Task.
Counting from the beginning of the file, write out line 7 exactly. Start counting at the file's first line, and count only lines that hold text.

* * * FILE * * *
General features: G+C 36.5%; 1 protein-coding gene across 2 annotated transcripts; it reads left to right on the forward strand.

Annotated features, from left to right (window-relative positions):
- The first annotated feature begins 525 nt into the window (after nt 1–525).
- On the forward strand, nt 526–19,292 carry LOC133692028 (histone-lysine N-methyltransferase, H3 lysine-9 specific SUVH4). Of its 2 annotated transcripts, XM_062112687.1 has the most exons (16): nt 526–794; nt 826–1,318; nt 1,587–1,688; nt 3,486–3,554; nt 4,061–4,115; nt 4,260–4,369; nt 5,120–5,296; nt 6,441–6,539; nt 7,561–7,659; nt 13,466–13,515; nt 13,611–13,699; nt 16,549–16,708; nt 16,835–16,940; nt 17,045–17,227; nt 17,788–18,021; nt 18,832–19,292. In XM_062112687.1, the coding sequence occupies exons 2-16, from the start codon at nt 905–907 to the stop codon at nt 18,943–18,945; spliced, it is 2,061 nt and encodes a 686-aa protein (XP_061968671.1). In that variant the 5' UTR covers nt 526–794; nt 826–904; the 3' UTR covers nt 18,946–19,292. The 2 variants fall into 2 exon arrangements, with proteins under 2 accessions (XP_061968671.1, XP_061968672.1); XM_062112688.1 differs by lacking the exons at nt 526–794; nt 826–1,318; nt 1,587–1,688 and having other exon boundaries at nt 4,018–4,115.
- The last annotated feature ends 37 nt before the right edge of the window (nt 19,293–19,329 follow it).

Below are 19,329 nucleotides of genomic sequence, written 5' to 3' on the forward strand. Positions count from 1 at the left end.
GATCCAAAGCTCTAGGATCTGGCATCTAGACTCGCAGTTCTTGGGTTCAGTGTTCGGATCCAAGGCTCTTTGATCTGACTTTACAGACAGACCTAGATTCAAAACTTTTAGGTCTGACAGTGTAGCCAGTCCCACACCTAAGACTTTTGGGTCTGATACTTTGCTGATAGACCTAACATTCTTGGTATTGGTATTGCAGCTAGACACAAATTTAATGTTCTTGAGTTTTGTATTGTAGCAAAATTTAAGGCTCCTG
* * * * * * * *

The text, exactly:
GATCCAAAGCTCTAGGATCTGGCATCTAGACTCGCAGTTCTTGGGTTCAGTGTTCGGATCCAAGGCTCTTTGATCTGACTTTACAGACAGACCTAGATTCAAAACTTTTAGGTCTGACAGTGTAGCCAGTCCCACACCTAAGACTTTTGGGTCTGATACTTTGCTGATAGACCTAACATTCTTGGTATTGGTATTGCAGCTAGACACAAATTTAATGTTCTTGAGTTTTGTATTGTAGCAAAATTTAAGGCTCCTG